The critical pieces are starting to fall into place for NPS Pharmaceuticals, one of the biggest share price gainers so far this year (Mixed bag of small cap winners and losers in first half, July 2, 2010), as the New Jersey group looks to make the transition from essentially a royalty-based player into a significant orphan drug company in its own right.
NPS’ shares have almost doubled in value so far this year to $6.48, valuing the company at a respectable $382m, triggered by the sale of an underappreciated royalty stream for $38m in March and a well received $53m share sale in April. With almost $150m in the bank NPS is now well placed to meet its next clinical milestones, and phase III data due later this year or early next from Gattex (teduglutide), a much-needed treatment for short bowel syndrome (SBS), is exciting investors and analysts the most.
Since a pipeline setback in September 2008, when development partner GlaxoSmithKline terminated phase II trials of osteoporosis drug ronacaleret due to a lack of efficacy, NPS has staged a gradual recovery which has gathered momentum in recent months.
Before the ronacaleret failure NPS’ shares were trading at around $8.50 and the subsequent sell-off on the news seemed a little on the harsh side (NPS Pharmaceuticals' fall looks hard, September 29, 2008).
The sale in early March to DRI Capital of royalty rights on Japanese sales of hyperparathyroidism and hypercalcaemia drug, Regpara (cinacalcet), due from Kyowa Hakko Kirin, appears to have sparked renewed investor interest in NPS.
This monetisation of a royalty stream that the market appeared not to fully appreciate illustrates the potential benefits of such a move, naturally advocated by other royalty stream acquirers such as Paul Capital (EP Vantage Interview - Investors in search of a silver lining, March 16, 2009).
In the rest of the world cinacalcet is sold by Amgen as Sensipar, sales of which were $651m last year and projected to reach $920m by 2016; NPS receives around 10% of these sales as royalties. However, the future for the drug remains in the balance, with proposed bundling of payments for dialysis centres in the US likely to reduce reimbursement rates and Teva posing a generic threat having recently received tentative FDA approval; a patent litigation trial is expected to start in September. Therefore, clarity on the payment bundling and resolution of Sensipar’s patent situation could increase investor confidence further.
Evidence that confidence appears to be returning to NPS could be seen in the successful sale of ten million shares at a minimal discount to raise $53m, which failed to halt share price growth despite a 20% dilution to stockholders.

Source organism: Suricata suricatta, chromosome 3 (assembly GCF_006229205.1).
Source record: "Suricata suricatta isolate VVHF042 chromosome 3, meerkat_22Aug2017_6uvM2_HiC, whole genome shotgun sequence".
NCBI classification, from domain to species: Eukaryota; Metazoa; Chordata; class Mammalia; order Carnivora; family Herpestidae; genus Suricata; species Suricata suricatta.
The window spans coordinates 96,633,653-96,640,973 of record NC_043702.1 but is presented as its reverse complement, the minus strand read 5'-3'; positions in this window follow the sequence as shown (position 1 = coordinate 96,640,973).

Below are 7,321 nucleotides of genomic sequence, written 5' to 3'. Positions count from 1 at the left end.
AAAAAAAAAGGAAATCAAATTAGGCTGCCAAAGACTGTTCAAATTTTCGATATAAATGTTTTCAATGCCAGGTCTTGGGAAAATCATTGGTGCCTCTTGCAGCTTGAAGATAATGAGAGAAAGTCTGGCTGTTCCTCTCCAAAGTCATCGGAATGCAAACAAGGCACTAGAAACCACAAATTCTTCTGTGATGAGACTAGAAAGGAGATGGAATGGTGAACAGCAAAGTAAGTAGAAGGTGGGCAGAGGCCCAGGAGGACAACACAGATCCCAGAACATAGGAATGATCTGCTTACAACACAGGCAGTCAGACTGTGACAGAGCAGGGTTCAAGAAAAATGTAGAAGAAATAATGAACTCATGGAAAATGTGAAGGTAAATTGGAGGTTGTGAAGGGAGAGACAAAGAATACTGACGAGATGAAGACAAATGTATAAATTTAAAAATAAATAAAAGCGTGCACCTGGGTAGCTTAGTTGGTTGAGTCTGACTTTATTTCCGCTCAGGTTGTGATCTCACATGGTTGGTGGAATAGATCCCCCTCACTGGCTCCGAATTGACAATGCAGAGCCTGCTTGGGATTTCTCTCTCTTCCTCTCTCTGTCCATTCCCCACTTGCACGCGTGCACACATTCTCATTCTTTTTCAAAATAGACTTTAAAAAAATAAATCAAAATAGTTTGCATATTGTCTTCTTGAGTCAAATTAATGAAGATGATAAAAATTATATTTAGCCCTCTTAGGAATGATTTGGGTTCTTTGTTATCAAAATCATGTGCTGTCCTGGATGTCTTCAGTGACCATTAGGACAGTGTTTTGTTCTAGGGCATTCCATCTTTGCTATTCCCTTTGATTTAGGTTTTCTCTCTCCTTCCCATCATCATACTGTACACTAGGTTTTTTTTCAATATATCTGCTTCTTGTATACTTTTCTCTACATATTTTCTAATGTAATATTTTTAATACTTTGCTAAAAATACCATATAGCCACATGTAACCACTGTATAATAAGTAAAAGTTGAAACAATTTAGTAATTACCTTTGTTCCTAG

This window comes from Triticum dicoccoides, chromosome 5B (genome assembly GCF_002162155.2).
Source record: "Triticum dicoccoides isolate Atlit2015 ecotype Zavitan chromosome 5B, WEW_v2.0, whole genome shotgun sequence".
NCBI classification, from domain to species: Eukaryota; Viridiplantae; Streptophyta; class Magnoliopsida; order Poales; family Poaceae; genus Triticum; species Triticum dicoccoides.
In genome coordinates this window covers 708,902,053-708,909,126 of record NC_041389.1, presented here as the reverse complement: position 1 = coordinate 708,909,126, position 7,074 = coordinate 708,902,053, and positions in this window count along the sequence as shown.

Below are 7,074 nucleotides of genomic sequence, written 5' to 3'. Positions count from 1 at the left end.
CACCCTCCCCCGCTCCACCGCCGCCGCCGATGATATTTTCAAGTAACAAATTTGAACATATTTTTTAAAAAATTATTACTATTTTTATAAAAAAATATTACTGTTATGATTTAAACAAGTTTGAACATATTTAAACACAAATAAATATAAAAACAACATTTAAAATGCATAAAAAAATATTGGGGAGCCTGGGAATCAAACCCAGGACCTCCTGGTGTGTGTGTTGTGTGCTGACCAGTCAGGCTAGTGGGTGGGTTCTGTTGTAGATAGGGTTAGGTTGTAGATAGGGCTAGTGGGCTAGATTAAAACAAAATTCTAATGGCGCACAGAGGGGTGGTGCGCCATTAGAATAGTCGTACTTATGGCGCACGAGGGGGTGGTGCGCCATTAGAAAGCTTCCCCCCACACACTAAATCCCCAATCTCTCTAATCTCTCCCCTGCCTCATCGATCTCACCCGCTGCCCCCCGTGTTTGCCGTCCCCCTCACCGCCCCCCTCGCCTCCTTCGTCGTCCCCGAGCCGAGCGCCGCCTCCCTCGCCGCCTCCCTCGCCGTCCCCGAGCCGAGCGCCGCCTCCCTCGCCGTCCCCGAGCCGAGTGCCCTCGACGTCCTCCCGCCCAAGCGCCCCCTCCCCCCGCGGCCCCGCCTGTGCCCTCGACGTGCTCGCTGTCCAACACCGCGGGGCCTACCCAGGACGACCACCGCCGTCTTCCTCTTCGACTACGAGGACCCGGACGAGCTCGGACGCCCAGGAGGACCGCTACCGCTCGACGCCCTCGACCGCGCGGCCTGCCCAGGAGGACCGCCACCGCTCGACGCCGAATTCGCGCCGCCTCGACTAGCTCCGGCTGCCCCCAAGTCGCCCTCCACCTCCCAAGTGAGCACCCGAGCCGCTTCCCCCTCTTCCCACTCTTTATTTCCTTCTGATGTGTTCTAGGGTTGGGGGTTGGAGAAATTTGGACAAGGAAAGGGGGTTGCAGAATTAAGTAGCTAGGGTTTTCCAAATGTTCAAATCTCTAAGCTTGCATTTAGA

All eyes on Gattex
SBS is mainly caused by the surgical removal of the small intestine, for example as an intervention to treat Crohn’s disease or remove tumours, although some children are born with a congenital short bowel.
As a result, SBS patients suffer from malnutrition, severe diarrhoea, dehydration, fatigue, osteopaenia and weight loss, due to a reduced ability to absorb adequate amounts of nutrients and water. SBS sufferers therefore require parenteral nutrition (PN), essentially an intravenous nutrient drip, but this can lead to serious side effects such as infection or liver damage.
Gattex is an analogue of the naturally-occurring human glucagon-like peptide 2 (GLP-2), a peptide involved in the regeneration and repair of cells lining the small intestine, thereby expanding the surface area for absorption of nutrients.
Headline results from a pivotal phase III trial, Steps, to assess Gattex’s ability to reduce PN dependence in 86 SBS patients, are expected in the fourth quarter or early next year.
Assuming the results are positive, analysts have pencilled in regulatory approval in 2012 and sales to reach $227m by 2016. According to EvaluatePharma’s NPV Analyzer, Gattex alone could be worth $586m to NPS and is the company’s most valuable product.
The table below shows the total potential value of NPS’ product portfolio, at $1.3bn almost three times the company’s current market capitalisation.
|NPS Pharmaceuticals - NPV Analysis (risk-adjusted)|
|Status||Product||Therapeutic category||WW sales in 2016 ($m)||NPV ($m)||NPV as % of Market Capitalisation|
|Marketed||Sensipar/ Mimpara||Other hormone preparations||royalties||361||94%|
|Preos||Bone calcium regulators||137 (+ royalties)||290||76%|
|Phase III||Gattex||Anti-spasmodics & anti-cholinergics||170||586||154%|
In addition to Gattex, NPS’ parathyroid hormone, Preos, is also undergoing phase III trials to treat hypoparathyroidism, another rare disorder with limited treatment options.
Results from the Replace trial are expected in the middle of next year and positive data should spark decent share price gains.
All of which means that NPS, which has sufficient cash to last well into 2012, should be well placed to build on already impressive share price gains so far this year.